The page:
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Allotment horror, graduation lawsuit, and Black Wall Street Bikers
VNN Weekly Digest May 15-21
Here’s a look at the week’s top stories:
Allotment horror remains unsettled at Oaklawn Cemetery
(MUSCOGEE NATION) Land and oil rights. Dead American Indians. Wealthy benefactors. As “Killers of the Flower Moon” debuts the tale of the Osage Murders at the Cannes Film Festival, the deadly series of events is a familiar one for Lucinda Hickory Research Institute founder Tatianna Duncan.
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Broken Arrow woman sues school district over graduation plume removal
(OKLAHOMA) A Broken Arrow woman who was forced to remove an eagle plume from her mortarboard during graduation last year has sued the Broken Arrow Public Schools and two employees over the incident. The lawsuit filed by Otoe-Missouri Tribal member Lena Black in Tulsa County District court alleges BAPS and employees Karen Holman and Lesa Dickson violated her religious and free-speech rights.
Black Wall Street Rally brings bikers from around the nation
(OKLAHOMA) Underneath the stretch of highway dividing Historic Greenwood District, hundreds of motorcycle riders from around the nation came together for the annual Black Wall Street Rally on Friday, May 12 and Saturday, May 13. From Philly to Houston and everywhere in between, a community of Black bikers danced on sacred streets to the sound of humming engines in a concrete sea of vibrant, decked-out motorcycles.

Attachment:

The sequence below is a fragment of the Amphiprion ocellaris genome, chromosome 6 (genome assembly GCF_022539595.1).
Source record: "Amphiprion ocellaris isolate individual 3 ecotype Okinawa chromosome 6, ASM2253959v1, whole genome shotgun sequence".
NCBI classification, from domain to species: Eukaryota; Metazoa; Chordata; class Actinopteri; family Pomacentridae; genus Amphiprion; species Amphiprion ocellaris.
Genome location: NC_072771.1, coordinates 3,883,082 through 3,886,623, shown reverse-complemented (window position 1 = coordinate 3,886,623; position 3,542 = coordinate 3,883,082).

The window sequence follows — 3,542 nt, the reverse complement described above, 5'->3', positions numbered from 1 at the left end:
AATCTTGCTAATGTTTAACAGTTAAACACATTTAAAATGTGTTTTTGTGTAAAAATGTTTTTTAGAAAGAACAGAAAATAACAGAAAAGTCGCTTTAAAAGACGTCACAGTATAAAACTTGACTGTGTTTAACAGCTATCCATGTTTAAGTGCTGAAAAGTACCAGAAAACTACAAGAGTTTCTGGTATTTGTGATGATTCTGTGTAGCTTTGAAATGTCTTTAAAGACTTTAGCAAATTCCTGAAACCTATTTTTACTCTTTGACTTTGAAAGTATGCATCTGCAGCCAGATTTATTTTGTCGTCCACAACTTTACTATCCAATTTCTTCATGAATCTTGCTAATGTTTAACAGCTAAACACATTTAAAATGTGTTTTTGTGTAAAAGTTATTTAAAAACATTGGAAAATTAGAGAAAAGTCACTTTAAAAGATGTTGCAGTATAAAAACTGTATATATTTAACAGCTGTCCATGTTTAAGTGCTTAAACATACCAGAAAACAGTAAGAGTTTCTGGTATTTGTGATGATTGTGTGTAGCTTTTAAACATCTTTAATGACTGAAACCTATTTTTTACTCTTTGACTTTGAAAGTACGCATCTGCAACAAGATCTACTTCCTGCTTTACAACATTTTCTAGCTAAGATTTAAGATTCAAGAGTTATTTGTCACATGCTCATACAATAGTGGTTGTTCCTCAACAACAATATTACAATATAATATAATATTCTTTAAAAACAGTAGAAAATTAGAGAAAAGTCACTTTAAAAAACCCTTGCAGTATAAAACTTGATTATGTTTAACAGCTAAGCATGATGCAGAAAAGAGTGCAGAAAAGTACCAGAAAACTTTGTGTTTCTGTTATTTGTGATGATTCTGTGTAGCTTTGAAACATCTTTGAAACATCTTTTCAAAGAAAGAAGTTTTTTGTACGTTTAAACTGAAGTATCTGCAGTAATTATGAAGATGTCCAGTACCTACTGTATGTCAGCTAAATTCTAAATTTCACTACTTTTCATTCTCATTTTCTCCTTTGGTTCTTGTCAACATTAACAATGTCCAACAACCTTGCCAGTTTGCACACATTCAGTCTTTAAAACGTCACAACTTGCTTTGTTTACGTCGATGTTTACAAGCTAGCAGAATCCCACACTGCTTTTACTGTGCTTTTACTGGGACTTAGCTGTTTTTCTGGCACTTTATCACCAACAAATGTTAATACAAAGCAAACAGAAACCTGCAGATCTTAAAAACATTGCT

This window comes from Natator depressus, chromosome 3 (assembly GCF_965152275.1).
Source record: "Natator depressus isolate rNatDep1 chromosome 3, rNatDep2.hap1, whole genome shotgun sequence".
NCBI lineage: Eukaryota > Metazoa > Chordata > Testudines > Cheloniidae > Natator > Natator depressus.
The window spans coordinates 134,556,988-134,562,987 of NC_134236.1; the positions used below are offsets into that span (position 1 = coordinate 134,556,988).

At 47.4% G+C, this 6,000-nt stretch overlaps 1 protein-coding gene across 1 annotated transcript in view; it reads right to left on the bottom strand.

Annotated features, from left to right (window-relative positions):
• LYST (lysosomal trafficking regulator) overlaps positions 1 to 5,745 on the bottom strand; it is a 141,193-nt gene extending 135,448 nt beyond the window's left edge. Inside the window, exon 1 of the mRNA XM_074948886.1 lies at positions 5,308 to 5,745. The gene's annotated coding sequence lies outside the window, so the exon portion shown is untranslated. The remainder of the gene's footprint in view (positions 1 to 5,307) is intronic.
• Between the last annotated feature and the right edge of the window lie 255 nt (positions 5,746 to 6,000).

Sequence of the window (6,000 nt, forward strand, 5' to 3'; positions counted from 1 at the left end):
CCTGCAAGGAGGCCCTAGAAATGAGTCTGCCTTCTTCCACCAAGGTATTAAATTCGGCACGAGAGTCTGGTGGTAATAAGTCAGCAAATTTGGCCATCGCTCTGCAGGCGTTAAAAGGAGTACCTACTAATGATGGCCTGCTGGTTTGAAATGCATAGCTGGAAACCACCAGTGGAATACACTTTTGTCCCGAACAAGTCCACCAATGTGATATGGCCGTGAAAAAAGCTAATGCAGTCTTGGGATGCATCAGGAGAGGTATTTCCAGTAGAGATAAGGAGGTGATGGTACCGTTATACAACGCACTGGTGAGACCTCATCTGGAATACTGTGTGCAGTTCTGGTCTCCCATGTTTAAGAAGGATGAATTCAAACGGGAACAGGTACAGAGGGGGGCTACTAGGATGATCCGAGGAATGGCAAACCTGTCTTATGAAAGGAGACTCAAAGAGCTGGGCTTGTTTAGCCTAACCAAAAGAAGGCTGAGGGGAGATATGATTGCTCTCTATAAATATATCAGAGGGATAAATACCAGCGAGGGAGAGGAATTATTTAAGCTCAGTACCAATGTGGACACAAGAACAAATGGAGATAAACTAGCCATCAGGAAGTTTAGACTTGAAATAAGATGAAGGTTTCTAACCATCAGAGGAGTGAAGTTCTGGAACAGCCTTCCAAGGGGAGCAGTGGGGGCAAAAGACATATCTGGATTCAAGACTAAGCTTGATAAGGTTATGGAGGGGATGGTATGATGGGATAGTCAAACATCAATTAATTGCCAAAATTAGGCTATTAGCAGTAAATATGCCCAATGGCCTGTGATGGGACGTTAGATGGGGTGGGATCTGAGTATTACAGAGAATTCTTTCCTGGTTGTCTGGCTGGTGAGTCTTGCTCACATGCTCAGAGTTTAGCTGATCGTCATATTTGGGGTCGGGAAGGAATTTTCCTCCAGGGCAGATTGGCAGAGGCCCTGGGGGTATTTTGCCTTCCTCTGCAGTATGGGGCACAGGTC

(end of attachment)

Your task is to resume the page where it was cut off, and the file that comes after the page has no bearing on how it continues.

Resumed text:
WEATHER ACROSS AMERICA
(NATIONAL) Severe storms possible across the Texas Panhandle and southern Plains, well above normal temperatures for the northern Plains into the Upper Midwest, showers, thunderstorms, and locally heavy rain continue over the northeast Gulf Coast and Southeast.
NATIVE COMMERCE NEWS
The importance of advancing Native leadership
Native Commerce News is sponsored by the American Indian Chamber of Commerce of Oklahoma (AICCO), dedicated to expanding Indian Country commerce across the globe.
(OKLAHOMA) Native people have lived on American soil for at least 20,000 years. Despite repeated attempts to dismantle and eradicate Native communities and culture, Native people continue to thrive and excel in both community and business leadership today. And there is no place that demonstrates that fact quite like Indian Country.
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